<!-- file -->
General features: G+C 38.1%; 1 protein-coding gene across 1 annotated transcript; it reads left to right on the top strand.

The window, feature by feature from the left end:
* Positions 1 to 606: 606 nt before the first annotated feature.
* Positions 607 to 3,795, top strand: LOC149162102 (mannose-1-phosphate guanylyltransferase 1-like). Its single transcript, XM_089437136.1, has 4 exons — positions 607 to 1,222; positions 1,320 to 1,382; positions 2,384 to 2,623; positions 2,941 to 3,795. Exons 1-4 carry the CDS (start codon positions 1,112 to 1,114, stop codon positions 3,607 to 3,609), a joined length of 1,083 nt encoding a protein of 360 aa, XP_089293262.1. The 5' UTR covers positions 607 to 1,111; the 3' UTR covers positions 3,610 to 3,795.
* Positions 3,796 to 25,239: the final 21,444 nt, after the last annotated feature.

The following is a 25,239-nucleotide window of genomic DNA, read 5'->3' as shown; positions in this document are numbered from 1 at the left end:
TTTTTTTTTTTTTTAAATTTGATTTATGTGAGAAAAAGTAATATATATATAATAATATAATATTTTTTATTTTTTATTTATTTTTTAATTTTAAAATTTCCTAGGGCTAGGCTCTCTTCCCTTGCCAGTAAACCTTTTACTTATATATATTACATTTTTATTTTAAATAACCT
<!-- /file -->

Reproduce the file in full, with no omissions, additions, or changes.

General features: G+C 38.1%; 1 protein-coding gene across 1 annotated transcript; it reads left to right on the top strand.

The window, feature by feature from the left end:
* Positions 1 to 606: 606 nt before the first annotated feature.
* Positions 607 to 3,795, top strand: LOC149162102 (mannose-1-phosphate guanylyltransferase 1-like). Its single transcript, XM_089437136.1, has 4 exons — positions 607 to 1,222; positions 1,320 to 1,382; positions 2,384 to 2,623; positions 2,941 to 3,795. Exons 1-4 carry the CDS (start codon positions 1,112 to 1,114, stop codon positions 3,607 to 3,609), a joined length of 1,083 nt encoding a protein of 360 aa, XP_089293262.1. The 5' UTR covers positions 607 to 1,111; the 3' UTR covers positions 3,610 to 3,795.
* Positions 3,796 to 25,239: the final 21,444 nt, after the last annotated feature.

The following is a 25,239-nucleotide window of genomic DNA, read 5'->3' as shown; positions in this document are numbered from 1 at the left end:
TTTTTTTTTTTTTTAAATTTGATTTATGTGAGAAAAAGTAATATATATATAATAATATAATATTTTTTATTTTTTATTTATTTTTTAATTTTAAAATTTCCTAGGGCTAGGCTCTCTTCCCTTGCCAGTAAACCTTTTACTTATATATATTACATTTTTATTTTAAATAACCT